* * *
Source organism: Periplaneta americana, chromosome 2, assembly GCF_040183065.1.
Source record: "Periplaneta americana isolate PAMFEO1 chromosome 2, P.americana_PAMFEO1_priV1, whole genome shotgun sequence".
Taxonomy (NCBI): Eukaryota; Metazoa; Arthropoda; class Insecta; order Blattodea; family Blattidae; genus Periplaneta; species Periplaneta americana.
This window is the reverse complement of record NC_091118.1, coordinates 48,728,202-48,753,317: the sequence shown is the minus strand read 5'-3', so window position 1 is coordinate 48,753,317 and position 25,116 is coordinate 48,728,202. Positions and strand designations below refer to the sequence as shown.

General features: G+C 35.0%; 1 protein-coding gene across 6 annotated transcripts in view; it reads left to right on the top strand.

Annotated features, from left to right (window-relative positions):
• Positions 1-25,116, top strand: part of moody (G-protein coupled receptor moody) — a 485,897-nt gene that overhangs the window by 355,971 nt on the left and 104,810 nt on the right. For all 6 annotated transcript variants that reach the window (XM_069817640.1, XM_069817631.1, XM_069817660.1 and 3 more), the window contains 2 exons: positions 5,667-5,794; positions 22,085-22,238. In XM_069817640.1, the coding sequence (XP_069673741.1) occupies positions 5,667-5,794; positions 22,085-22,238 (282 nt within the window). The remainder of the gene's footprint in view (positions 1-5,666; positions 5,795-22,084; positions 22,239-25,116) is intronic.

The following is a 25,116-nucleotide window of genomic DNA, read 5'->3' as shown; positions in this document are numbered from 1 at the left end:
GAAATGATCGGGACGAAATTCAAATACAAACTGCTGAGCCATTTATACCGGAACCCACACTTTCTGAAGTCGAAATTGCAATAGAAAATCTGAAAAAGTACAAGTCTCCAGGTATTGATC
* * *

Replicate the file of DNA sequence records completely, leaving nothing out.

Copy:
Source organism: Periplaneta americana, chromosome 2, assembly GCF_040183065.1.
Source record: "Periplaneta americana isolate PAMFEO1 chromosome 2, P.americana_PAMFEO1_priV1, whole genome shotgun sequence".
Taxonomy (NCBI): Eukaryota; Metazoa; Arthropoda; class Insecta; order Blattodea; family Blattidae; genus Periplaneta; species Periplaneta americana.
This window is the reverse complement of record NC_091118.1, coordinates 48,728,202-48,753,317: the sequence shown is the minus strand read 5'-3', so window position 1 is coordinate 48,753,317 and position 25,116 is coordinate 48,728,202. Positions and strand designations below refer to the sequence as shown.

General features: G+C 35.0%; 1 protein-coding gene across 6 annotated transcripts in view; it reads left to right on the top strand.

Annotated features, from left to right (window-relative positions):
• Positions 1-25,116, top strand: part of moody (G-protein coupled receptor moody) — a 485,897-nt gene that overhangs the window by 355,971 nt on the left and 104,810 nt on the right. For all 6 annotated transcript variants that reach the window (XM_069817640.1, XM_069817631.1, XM_069817660.1 and 3 more), the window contains 2 exons: positions 5,667-5,794; positions 22,085-22,238. In XM_069817640.1, the coding sequence (XP_069673741.1) occupies positions 5,667-5,794; positions 22,085-22,238 (282 nt within the window). The remainder of the gene's footprint in view (positions 1-5,666; positions 5,795-22,084; positions 22,239-25,116) is intronic.

The following is a 25,116-nucleotide window of genomic DNA, read 5'->3' as shown; positions in this document are numbered from 1 at the left end:
GAAATGATCGGGACGAAATTCAAATACAAACTGCTGAGCCATTTATACCGGAACCCACACTTTCTGAAGTCGAAATTGCAATAGAAAATCTGAAAAAGTACAAGTCTCCAGGTATTGATC